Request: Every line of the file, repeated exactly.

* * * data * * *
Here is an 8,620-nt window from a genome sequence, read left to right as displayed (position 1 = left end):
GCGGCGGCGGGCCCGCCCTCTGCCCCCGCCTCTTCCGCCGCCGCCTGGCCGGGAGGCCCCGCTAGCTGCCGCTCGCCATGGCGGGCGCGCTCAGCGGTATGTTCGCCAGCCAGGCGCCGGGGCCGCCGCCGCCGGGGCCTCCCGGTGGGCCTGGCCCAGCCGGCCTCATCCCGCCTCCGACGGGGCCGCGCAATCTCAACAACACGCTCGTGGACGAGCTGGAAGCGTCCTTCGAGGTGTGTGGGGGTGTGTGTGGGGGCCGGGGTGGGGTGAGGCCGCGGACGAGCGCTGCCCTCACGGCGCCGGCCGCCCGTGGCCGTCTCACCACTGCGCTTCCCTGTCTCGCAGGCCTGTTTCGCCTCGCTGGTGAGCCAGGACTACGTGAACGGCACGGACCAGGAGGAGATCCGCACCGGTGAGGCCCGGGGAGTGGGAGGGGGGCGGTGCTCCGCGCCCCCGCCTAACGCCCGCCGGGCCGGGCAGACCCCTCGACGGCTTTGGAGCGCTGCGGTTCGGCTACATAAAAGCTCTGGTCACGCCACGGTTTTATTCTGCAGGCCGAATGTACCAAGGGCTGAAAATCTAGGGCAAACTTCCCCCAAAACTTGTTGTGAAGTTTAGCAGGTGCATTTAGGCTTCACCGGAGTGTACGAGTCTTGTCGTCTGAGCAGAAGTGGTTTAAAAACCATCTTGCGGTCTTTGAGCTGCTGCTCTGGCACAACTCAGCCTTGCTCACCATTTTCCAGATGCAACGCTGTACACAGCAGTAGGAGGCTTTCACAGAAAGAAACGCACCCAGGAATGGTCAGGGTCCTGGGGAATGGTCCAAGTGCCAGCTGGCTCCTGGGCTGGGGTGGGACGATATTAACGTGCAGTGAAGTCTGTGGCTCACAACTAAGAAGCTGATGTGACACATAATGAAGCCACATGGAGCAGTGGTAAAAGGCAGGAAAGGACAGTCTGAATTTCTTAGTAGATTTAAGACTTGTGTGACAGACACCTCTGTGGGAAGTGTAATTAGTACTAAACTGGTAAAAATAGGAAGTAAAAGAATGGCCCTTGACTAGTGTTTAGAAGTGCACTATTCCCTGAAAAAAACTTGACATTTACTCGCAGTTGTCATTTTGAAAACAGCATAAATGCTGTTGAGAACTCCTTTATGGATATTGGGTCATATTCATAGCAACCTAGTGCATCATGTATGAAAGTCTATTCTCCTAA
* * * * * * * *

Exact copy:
Here is an 8,620-nt window from a genome sequence, read left to right as displayed (position 1 = left end):
GCGGCGGCGGGCCCGCCCTCTGCCCCCGCCTCTTCCGCCGCCGCCTGGCCGGGAGGCCCCGCTAGCTGCCGCTCGCCATGGCGGGCGCGCTCAGCGGTATGTTCGCCAGCCAGGCGCCGGGGCCGCCGCCGCCGGGGCCTCCCGGTGGGCCTGGCCCAGCCGGCCTCATCCCGCCTCCGACGGGGCCGCGCAATCTCAACAACACGCTCGTGGACGAGCTGGAAGCGTCCTTCGAGGTGTGTGGGGGTGTGTGTGGGGGCCGGGGTGGGGTGAGGCCGCGGACGAGCGCTGCCCTCACGGCGCCGGCCGCCCGTGGCCGTCTCACCACTGCGCTTCCCTGTCTCGCAGGCCTGTTTCGCCTCGCTGGTGAGCCAGGACTACGTGAACGGCACGGACCAGGAGGAGATCCGCACCGGTGAGGCCCGGGGAGTGGGAGGGGGGCGGTGCTCCGCGCCCCCGCCTAACGCCCGCCGGGCCGGGCAGACCCCTCGACGGCTTTGGAGCGCTGCGGTTCGGCTACATAAAAGCTCTGGTCACGCCACGGTTTTATTCTGCAGGCCGAATGTACCAAGGGCTGAAAATCTAGGGCAAACTTCCCCCAAAACTTGTTGTGAAGTTTAGCAGGTGCATTTAGGCTTCACCGGAGTGTACGAGTCTTGTCGTCTGAGCAGAAGTGGTTTAAAAACCATCTTGCGGTCTTTGAGCTGCTGCTCTGGCACAACTCAGCCTTGCTCACCATTTTCCAGATGCAACGCTGTACACAGCAGTAGGAGGCTTTCACAGAAAGAAACGCACCCAGGAATGGTCAGGGTCCTGGGGAATGGTCCAAGTGCCAGCTGGCTCCTGGGCTGGGGTGGGACGATATTAACGTGCAGTGAAGTCTGTGGCTCACAACTAAGAAGCTGATGTGACACATAATGAAGCCACATGGAGCAGTGGTAAAAGGCAGGAAAGGACAGTCTGAATTTCTTAGTAGATTTAAGACTTGTGTGACAGACACCTCTGTGGGAAGTGTAATTAGTACTAAACTGGTAAAAATAGGAAGTAAAAGAATGGCCCTTGACTAGTGTTTAGAAGTGCACTATTCCCTGAAAAAAACTTGACATTTACTCGCAGTTGTCATTTTGAAAACAGCATAAATGCTGTTGAGAACTCCTTTATGGATATTGGGTCATATTCATAGCAACCTAGTGCATCATGTATGAAAGTCTATTCTCCTAA